American emigrant to the county of Tyrone

The progeny of Thomas Huggins (1748–1788) and Nichola Carsan begins with their only child, Samuel Carson Huggins, who was born at the Head of Elk in Maryland sometime before 1784 (his mother having died in 1783). The story of this branch of the Huggins family traverses an arc from the maritime hamlet of Elkton, Maryland (pop. 198) to the city of Baltimore (pop. 26,514 in 1800), to Donnydeade, a rural townland in county Tyrone consisting of no more than half a dozen households, before it terminates at Ripon, Yorkshire in 1953.

Beginning with Samuel Carson Huggins, this 170-year course features a cast of just eighteen people whose collective story features themes ranging from the deplorable:

  • the conversion of slave capital into revenues to sustain the livelihood of an orphaned child in post-Revolutionary War Maryland—yet whose guardian manumitted his own slaves when he died in 1819;
  • the exportation of indentured servants from England and Ireland as part of the normal mercantile trade with the American colonies;

... to the intriguing:

  • the connection to the wife, whose estranged husband was a British loyalist, his lands having been forfeited during the Revolutionary War;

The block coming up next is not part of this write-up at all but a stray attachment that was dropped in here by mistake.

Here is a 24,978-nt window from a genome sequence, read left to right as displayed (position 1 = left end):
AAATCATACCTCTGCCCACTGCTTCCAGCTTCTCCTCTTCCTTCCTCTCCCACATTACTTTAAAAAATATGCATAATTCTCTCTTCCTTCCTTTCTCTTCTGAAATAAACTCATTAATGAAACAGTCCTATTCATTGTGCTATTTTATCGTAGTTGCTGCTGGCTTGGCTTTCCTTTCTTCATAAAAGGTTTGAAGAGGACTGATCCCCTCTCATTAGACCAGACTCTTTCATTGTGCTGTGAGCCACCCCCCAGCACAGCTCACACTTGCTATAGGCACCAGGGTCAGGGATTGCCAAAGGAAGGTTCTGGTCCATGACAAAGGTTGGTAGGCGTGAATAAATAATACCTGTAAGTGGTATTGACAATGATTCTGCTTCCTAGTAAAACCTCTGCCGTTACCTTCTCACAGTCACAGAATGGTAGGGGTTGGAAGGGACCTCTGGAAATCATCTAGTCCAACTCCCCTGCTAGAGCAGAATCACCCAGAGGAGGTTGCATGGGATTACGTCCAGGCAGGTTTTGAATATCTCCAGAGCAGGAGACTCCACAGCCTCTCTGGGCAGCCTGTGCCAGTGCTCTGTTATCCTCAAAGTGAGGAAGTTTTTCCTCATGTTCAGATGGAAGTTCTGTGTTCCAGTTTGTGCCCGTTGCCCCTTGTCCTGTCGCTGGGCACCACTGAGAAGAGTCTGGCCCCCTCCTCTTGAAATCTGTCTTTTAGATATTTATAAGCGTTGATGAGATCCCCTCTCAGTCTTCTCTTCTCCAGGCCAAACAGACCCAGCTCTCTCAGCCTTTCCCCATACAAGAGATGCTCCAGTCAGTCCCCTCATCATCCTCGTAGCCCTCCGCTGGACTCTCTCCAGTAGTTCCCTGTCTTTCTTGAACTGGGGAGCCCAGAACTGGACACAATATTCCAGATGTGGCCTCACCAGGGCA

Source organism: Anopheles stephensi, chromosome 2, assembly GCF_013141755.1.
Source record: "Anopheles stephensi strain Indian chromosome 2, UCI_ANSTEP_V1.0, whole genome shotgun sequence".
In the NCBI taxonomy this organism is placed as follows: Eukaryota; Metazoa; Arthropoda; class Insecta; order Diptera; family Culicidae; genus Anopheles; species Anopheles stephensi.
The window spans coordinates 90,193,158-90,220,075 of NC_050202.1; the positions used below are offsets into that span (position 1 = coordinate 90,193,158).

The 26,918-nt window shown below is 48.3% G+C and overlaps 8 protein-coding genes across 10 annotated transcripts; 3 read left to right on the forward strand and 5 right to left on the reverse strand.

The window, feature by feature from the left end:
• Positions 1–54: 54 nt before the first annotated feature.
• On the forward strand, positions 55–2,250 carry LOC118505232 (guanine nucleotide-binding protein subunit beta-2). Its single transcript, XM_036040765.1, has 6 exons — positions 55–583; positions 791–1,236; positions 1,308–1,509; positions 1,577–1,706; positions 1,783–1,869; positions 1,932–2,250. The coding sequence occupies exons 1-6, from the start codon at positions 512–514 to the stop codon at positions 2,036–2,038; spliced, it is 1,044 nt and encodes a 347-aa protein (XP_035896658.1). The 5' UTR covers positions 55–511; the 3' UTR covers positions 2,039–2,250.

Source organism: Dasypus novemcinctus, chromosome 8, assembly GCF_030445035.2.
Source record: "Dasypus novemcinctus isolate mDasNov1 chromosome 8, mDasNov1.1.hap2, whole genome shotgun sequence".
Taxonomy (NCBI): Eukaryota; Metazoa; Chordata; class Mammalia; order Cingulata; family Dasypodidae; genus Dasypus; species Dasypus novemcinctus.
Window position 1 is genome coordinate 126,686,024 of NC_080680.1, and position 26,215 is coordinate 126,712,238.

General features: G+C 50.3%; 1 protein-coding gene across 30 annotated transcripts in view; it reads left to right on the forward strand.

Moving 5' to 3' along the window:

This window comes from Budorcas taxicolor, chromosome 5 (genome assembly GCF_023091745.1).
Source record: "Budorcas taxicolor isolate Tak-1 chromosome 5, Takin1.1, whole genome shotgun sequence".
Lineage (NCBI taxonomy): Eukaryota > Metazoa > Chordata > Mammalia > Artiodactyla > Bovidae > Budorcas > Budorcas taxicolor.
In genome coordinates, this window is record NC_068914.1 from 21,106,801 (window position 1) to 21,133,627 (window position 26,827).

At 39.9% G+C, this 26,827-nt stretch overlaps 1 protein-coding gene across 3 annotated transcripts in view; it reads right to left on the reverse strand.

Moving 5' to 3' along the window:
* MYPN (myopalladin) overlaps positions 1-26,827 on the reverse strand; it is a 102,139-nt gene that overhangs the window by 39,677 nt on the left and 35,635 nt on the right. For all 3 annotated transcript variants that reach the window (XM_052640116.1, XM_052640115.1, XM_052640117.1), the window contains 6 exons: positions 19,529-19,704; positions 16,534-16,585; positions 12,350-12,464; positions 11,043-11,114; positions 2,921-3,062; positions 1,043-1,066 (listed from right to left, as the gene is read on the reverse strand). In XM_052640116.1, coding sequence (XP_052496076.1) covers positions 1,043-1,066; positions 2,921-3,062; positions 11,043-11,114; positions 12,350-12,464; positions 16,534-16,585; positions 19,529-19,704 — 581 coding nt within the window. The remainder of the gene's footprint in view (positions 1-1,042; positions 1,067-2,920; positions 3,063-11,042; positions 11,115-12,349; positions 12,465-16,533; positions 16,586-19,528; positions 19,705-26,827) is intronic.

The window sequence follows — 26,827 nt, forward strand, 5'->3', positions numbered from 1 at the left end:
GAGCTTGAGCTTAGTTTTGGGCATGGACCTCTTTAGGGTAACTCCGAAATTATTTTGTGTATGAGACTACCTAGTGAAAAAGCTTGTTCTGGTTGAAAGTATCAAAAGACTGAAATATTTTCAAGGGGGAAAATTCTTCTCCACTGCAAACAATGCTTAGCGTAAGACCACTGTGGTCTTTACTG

• Samuel's very interesting uncle Robert Barclay, who was Provost of Strabane during the mid-1700s;
  • equally, his father's cousin, Thomas Barclay (1728–1793), American consul to France and to Barbary until his death by duel at Lisbon;
  • Samuel's association with an alliance of Catholics and liberal Protestants in Strabane, and his own son John's interest in the Ulster Tenant Right Association;

... to the more mundane:

  • the legacy of tenements and rural acreage, held in fee simple in the Town Parks of Strabane, sufficient to induce a young American man to emigrate to Ireland—lands which remained in this family's hands until 1933;
  • Samuel Carson Huggins' maternal lines—Carsan and Barclay of Strabane, and Maxwell and Macartney of Rosebrook, county Armagh—sorted, traced, and drawn as an ancestral chart;

... to the melancholy end:

  • the death of Samuel Carson Huggins' son, from typhus, in his forty-first year—a legal writer in an attorney's office who, nonetheless, died intestate—leaving his wife and children on the mercy of their relatives;
  • of fifteen children born in two generations, only one to marry, and the final generation consisting of one bachelor and three spinsters;
  • taking leave of the county of Tyrone on a journey to Dublin, thence to Greystones in the county of Wicklow, and finally to rest, in Yorkshire.

In fairness, there were four children for whom no trace could be found after their baptisms: ‡

  • Matilda b.1809, Thomas b.1813, and Mary b.1818, children of Samuel Carson Huggins (d.1850) and Mary Huggins (d.1865); and,
  • William Huggins b.1863, son of Samuel Carson Huggins (d.1865) and Anne Eliza Crozier.

‡ Summarized on the Family History Mysteries page.

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© Alison Kilpatrick, 2016. All rights reserved.
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"The past is a foreign country; they do things differently there."—Lesley Poles Hartley (1895–1972), The Go-Between (1953).

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